Hancock County Jail fully open; inmate numbers on the rise

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Hancock County Sheriff Brad Burkhart said after talks with state and local officials the decision to fully open the county’s jail seemed logical.

HANCOCK COUNTY — After gathering more information from state and local officials as well as conversing with members from the Indiana Sheriff’s Association (ISA) following the end of the pandemic, officials with the Hancock County Jail have decided to open the facility fully.

It means county residents can expect to see more arrests instead of officers having to release some law breakers and issue summons to court like they did during the pandemic.

As of Wednesday, April 6, the county jail had 219 inmates listed at one point, compared to when the number was 155 inmates in early March.

Sheriff Brad Burkhart said he recently attended a ISA conference where he was able to dive in and talk more with other state officials to get a better feel for how they are running their jails post-COVID. From those meetings and conversations with County Prosecutor Brent Eaton, Burkhart decided it was time to start making more arrests.

“We’ve decided we’re not going to quarantine any longer,” Burkhart said. “We can’t have quarantine spaces and isolation spaces any longer with us opening things back up.”

Burkhart noted local officials were hoping to be inside the new jail at this point in time where there would be no limits on arrests or concerns of overcrowding. Those are both major issues jail officials had to deal with constantly before the pandemic hit. However, delays in the completion of the new facility and the end of the pandemic forced Burkhart to reassess intake numbers more closely and make sure they were doing what was best for the county’s jail staff and inmates.

“If we would have been able to get in the new jail two months ago, this wouldn’t have been an issue,” Burkhart said.

While Burkhart said he would have preferred to keep inmate numbers lower until the move into the new jail, he believed it was finally time to get back to pre-COVID arrest protocol.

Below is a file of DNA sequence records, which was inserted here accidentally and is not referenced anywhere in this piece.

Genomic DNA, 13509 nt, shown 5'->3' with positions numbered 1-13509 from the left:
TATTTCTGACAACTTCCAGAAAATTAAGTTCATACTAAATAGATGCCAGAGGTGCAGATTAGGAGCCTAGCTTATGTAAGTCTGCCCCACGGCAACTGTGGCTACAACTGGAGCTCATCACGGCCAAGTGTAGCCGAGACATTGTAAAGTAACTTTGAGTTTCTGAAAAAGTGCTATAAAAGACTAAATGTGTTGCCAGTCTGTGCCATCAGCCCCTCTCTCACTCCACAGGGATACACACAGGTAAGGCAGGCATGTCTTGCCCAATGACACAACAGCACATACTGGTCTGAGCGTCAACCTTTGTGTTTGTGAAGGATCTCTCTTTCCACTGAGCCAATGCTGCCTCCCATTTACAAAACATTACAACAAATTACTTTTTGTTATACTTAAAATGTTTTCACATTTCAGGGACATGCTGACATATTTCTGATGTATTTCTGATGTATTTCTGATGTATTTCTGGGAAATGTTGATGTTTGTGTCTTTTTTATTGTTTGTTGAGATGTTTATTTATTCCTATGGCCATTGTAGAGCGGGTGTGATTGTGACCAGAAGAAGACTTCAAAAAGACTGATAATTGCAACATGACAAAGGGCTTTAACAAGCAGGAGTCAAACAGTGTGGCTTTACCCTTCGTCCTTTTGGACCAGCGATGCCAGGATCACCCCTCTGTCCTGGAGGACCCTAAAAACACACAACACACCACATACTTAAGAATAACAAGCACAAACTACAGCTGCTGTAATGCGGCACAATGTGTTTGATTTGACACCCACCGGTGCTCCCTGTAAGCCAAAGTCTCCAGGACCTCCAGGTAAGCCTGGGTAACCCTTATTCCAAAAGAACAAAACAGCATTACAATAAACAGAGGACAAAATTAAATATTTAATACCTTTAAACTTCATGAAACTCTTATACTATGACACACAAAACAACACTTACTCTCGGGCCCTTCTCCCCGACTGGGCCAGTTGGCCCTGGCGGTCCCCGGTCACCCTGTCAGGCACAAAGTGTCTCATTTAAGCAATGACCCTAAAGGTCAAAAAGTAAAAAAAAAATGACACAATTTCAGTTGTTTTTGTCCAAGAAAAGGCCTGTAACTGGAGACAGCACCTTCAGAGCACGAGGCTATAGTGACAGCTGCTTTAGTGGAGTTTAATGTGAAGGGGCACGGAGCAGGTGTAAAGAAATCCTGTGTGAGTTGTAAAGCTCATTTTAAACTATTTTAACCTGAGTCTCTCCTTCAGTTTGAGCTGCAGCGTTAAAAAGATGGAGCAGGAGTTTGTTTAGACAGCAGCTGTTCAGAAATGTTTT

The only thing Burkhart has put a halt on for now is officers arresting people who have a warrant in a surrounding county and with nothing pending in Hancock County, but other than that, the county jail is officially fully open.

The decision is something that pleases Greenfield Police Department Chief Brian Hartman.

“It is great to see the jail open for several reasons,” Hartman said. “Now people will know they are going to be held accountable and go to jail if needed, along with some sense of ‘normal’ coming back.”

Hartman noted his department fully supports the Sheriff in making these types of decisions because he knows there is more to determining the best move for the county than meets the eye.

“I support the Sheriff and all the decisions he needed to make to keep his people and the inmates safe during the pandemic,” Hartman said. “This was a difficult situation he was put in, and he has done his best to serve everyone involved.”

Burkhart said his department will continue to work with the prosecutor’s office and the county judges on bonds and getting people processed and through the system, but their main goal is to get people who need to be in jail back into the facility.

The decision is already producing results. Burkhart noted he sent out the new directive in mid-March when they had 165 inmates. The number ballooned to 219 earlier this week.

“In 19 days, we increased our intake by 48 inmates,” Burkhart said. “During that time, we actually had booked-in 84 new people within those 19 days.”

Burkhart believes the intake numbers will continue to rise to the upper-200s, pre-COVID-type numbers before they make the full move, including inmates, to the new jail, in early June, at the earliest.